In the first postseason of his young career, Jacob deGrom has already outdueled the Dodgers’ Clayton Kershaw, a three-time Cy Young winner who was again one of the best pitchers in baseball this year. The 27-year-old deGrom was masterful in Game 1 of the NLDS, throwing seven shutout innings and striking out 13 batters. Tonight deGrom will make his second start of the NLDS in a winner-take-all Game 5 in Los Angeles, and again he’ll be starting against one of baseball’s most talented pitchers, this time in Zack Greinke, who led the league with a 1.66 ERA this season. And if deGrom comes up big again — if he outduels another Cy Young candidate and picks up his second win in a five-game series — he won’t just be pitching his team into the NLCS. He’ll be pitching himself into Mets postseason lore.
During the regular season, deGrom was named an All-Star and led qualified Mets pitchers with a 2.54 ERA, and coming off a 2014 campaign in which he was named Rookie of the Year, he’s established himself as a pillar of the team’s up-and-coming rotation. But if not for Matt Harvey’s much-discussed innings limit — put in place to protect his surgically repaired arm — it’s possible deGrom wouldn’t have gotten the top spot in the Mets’ rotation during these playoffs. But Harvey was slotted for Game 3 so he’d only pitch once in the NLDS, making deGrom the easy choice for the Game 1 start — and the responsibilities that go with it. And since Mets manager Terry Collins opted not to pitch him on short rest in Game 4 (as Dodgers manager Don Mattingly did with Kershaw), deGrom returns to the mound tonight, on an extra day’s rest, in a must-win Game 5.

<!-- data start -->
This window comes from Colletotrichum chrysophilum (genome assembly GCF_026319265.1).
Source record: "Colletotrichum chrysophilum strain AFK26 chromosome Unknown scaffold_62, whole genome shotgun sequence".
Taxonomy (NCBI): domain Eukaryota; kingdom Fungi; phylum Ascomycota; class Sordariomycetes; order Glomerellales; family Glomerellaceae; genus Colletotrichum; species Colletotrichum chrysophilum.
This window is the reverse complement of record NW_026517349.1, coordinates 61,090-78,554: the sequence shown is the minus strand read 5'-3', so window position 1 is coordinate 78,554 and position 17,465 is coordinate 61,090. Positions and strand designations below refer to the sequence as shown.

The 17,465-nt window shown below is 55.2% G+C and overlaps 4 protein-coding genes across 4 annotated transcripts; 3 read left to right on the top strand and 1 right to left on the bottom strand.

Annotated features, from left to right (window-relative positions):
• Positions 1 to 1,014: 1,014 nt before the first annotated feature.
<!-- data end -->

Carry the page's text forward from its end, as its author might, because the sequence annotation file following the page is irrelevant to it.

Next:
Collins has tried to frame tonight’s game in such a way to take the pressure off his club, which could have clinched the series on Tuesday night at Citi Field but got shut down by Kershaw. “This, to me, is gravy,” Collins said yesterday about where the Mets are right now, after an unexpectedly great regular season. And deGrom doesn’t seem too worried about pitching in such a pressure-filled spot. “I try to block everything out once I get on the field,” he said. “Kind of the nerves go away, and it’s the same game we’ve been playing all year.” Indeed, after pitching a plenty important game to start the series, deGrom seemed pretty loose, especially during this delightful moment at the postgame press conference:
Tonight’s pitching matchup, statistically at least, is one of the best in postseason history. According to Elias, the combined ERA of deGrom and Greinke (2.07) is the third lowest in history for starting pitchers in a winner-take-all game. And so for the second time in a week, deGrom gets the ball in the biggest game of his life. He’s already been up to the task once; another gem tonight would make him an instant postseason hero.